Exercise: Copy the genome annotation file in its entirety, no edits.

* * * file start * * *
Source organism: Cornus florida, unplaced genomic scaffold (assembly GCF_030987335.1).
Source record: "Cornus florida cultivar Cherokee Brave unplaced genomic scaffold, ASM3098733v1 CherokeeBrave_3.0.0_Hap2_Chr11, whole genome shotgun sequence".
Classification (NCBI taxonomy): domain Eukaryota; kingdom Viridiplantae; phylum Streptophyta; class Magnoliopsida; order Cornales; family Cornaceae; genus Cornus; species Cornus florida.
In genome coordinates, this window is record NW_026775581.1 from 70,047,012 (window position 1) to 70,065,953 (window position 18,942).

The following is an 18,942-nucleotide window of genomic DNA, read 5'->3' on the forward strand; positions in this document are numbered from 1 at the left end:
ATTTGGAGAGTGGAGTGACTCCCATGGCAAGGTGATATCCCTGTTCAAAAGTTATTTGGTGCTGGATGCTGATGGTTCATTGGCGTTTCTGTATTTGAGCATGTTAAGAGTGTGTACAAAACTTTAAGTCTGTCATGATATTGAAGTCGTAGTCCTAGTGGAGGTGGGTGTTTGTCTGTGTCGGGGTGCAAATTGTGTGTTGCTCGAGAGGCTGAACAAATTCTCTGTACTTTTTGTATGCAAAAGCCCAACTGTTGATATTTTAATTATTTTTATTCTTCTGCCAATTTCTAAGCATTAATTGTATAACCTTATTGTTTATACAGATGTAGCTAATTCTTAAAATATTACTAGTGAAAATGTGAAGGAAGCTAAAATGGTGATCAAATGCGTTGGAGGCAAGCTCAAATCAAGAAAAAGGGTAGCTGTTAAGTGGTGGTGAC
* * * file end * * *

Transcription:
Source organism: Cornus florida, unplaced genomic scaffold (assembly GCF_030987335.1).
Source record: "Cornus florida cultivar Cherokee Brave unplaced genomic scaffold, ASM3098733v1 CherokeeBrave_3.0.0_Hap2_Chr11, whole genome shotgun sequence".
Classification (NCBI taxonomy): domain Eukaryota; kingdom Viridiplantae; phylum Streptophyta; class Magnoliopsida; order Cornales; family Cornaceae; genus Cornus; species Cornus florida.
In genome coordinates, this window is record NW_026775581.1 from 70,047,012 (window position 1) to 70,065,953 (window position 18,942).

The following is an 18,942-nucleotide window of genomic DNA, read 5'->3' on the forward strand; positions in this document are numbered from 1 at the left end:
ATTTGGAGAGTGGAGTGACTCCCATGGCAAGGTGATATCCCTGTTCAAAAGTTATTTGGTGCTGGATGCTGATGGTTCATTGGCGTTTCTGTATTTGAGCATGTTAAGAGTGTGTACAAAACTTTAAGTCTGTCATGATATTGAAGTCGTAGTCCTAGTGGAGGTGGGTGTTTGTCTGTGTCGGGGTGCAAATTGTGTGTTGCTCGAGAGGCTGAACAAATTCTCTGTACTTTTTGTATGCAAAAGCCCAACTGTTGATATTTTAATTATTTTTATTCTTCTGCCAATTTCTAAGCATTAATTGTATAACCTTATTGTTTATACAGATGTAGCTAATTCTTAAAATATTACTAGTGAAAATGTGAAGGAAGCTAAAATGGTGATCAAATGCGTTGGAGGCAAGCTCAAATCAAGAAAAAGGGTAGCTGTTAAGTGGTGGTGAC